John Aikin, the Scientist as Critic
Plank, Jeffrey Dennis , Department of English, University of Virginia
Cohen, Ralph, Department of English, University of Virginia
John Aikin (1747-1822) is not one of the critics studied in our time. Although a contemporary of Johnson, Wordsworth, and Coleridge, and one of the important dissenting critics at the turn of the nineteenth century, his work and though' have been ignored. The value of Aikin as a critic lies in his understanding of literature as a form of knowledge, especially that aspect of literature, which is descriptive of nature. Trained as a physician and scientist, Aikin was the first critic to analyze in detail the relation of natural history to poetry. By doing so he provides one of the key explanations for the Romantic interest in and writing of nature poetry.
Aikin' s criticism has its basis in his medical studies and in the reality basis of their value. Aikin sees the reality basis of literary study as contributing to natural history as well as to literature. His realization of new forms and experiments for poets is a result of this procedure, the application of natural history to poetry. And, this comparative procedure leads as well to the reassessment of Virgil's nature poetry and of other earlier writers, to an increase in precision of analysis as a result of seeing new forms developed by more recent writers, and to the reassessment of drama in terms that are derived from description and the consequent development of a theory of the suspension of disbelief. The application of a reality standard to personification and other rhetorical figures provides a social basis for formal features.
The organization of this study follows the unfolding of Aikin's work. His criticism begins with a theoretical hypothesis: changes in contemporary natural history ought to dictate changes in contemporary nature poetry. From this position he moves to practical problems that arise in defining, developing, and demonstrating his hypothesis. In Aikin's literary criticism, there is a necessary, continuous interplay between theory and evidence; he recognizes that procedures for validating propositions about literature are similar to those of natural history. I begin by presenting in chapter 1 some background for Aikin; I discuss his scientific training, his early medical essays and the reality basis of their value. In chapter 2 I examine his theoretical work, On the Application of Natural History to Poetry (1777), and in chapters 3 and 4 I examine some practical applications of Aikin's scientific method in four essays: "An Essay on the Plan and Character of Thomson's Seasons" (1778), "A Comparison between Thomson and Cowper as Descriptive Poets" (1783), "An Essay on the Impression of Reality Attending Dramatic Representations" (1793), "On Poetical Personifications" (1796-98, 1811). I summarize my findings in chapter 5.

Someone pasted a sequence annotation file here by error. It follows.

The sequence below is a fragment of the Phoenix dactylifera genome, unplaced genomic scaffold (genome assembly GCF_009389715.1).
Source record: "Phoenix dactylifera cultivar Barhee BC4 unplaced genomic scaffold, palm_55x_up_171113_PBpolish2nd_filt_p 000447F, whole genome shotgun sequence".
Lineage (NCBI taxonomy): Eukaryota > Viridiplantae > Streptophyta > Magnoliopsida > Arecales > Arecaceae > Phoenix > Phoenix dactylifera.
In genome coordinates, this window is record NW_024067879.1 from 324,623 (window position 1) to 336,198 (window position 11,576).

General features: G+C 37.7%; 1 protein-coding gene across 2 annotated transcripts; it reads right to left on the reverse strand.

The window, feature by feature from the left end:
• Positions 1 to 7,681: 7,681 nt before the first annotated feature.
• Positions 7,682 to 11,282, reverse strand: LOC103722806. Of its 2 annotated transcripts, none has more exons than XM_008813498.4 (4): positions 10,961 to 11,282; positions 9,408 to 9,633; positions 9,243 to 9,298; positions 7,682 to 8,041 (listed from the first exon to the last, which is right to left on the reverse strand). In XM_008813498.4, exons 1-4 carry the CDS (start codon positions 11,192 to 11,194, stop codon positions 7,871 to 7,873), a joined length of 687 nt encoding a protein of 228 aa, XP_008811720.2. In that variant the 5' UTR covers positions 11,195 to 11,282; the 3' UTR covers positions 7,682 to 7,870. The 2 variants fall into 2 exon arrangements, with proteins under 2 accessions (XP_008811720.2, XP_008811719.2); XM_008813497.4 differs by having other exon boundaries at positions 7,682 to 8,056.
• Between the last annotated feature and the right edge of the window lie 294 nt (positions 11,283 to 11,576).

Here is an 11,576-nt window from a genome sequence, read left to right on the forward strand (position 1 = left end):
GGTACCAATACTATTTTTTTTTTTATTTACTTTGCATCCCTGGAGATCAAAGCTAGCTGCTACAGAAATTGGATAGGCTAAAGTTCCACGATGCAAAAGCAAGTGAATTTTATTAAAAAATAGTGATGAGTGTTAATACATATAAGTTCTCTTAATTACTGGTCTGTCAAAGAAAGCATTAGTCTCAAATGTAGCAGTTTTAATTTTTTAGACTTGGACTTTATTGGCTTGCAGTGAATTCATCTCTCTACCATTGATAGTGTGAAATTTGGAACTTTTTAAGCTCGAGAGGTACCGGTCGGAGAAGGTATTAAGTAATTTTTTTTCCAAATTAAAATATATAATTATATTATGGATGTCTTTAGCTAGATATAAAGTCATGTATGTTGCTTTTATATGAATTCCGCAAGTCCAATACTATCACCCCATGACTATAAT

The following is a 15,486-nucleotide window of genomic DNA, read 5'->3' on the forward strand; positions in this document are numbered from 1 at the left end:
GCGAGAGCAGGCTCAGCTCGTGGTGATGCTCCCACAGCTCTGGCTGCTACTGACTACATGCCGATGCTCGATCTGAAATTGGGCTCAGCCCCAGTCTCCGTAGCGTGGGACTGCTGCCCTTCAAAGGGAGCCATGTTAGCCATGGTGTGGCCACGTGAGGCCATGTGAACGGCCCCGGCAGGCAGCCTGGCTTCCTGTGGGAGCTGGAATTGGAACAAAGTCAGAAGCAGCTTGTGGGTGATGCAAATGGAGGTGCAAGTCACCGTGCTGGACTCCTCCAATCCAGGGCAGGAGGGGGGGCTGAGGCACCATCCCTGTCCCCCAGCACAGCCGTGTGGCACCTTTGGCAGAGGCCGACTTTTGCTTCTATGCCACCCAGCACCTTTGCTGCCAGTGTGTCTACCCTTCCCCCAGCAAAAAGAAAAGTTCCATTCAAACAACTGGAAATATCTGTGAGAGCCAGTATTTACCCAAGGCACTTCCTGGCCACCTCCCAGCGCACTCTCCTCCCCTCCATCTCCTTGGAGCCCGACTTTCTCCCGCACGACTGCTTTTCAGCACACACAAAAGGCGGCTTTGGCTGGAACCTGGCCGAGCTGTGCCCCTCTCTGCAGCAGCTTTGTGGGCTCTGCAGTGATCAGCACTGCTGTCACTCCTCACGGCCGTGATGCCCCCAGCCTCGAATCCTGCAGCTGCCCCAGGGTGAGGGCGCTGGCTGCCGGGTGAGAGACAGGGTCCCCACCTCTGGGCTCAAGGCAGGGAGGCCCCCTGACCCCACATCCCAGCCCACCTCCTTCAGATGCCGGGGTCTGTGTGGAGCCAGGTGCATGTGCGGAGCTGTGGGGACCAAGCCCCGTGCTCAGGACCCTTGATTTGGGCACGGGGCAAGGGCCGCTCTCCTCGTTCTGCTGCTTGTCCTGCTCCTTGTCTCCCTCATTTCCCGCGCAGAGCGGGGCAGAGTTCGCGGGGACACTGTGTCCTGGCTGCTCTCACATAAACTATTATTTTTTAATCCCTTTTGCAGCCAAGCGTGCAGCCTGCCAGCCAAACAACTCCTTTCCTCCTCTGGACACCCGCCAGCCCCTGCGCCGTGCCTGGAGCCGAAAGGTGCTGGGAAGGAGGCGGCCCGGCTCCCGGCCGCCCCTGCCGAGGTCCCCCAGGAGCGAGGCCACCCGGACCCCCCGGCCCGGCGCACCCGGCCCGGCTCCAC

The reasons for bringing Aikin forward at this time have to do with the similarity of his time to ours in posing a series of challenges to the role of literary study. We are, as the cliché reminds us, at a point of crisis in the methodology of the studying and ordering of literary texts. Aikin' s work reveals the value of scientific training and inquiry in opening new and important ways of thinking about literature. While Aikin' s view of literary inquiry is informed by his scientific training, his science does not confine his criticism. Rather, his scientific training, when applied to literature, makes possible the identification and solution of a set of problems involving the relation of literary forms to reality as well as the recognition that literature as a form of knowledge requires systematic study. It is my position that Aikin's assumptions and method are still valuable. Although he has serious limits Aikin reveals the usefulness of and justification for a reality standard, illustrating how poetry, medicine, and natural history have social aims. His work leads not only to a fuller understanding of late eighteenth-century criticism but to a more precise understanding of how literary studies can be truly humanistic and interdisciplinary. This knowledge, in turn, reveals the special place of literature in the life of man.
PHD (Doctor of Philosophy)
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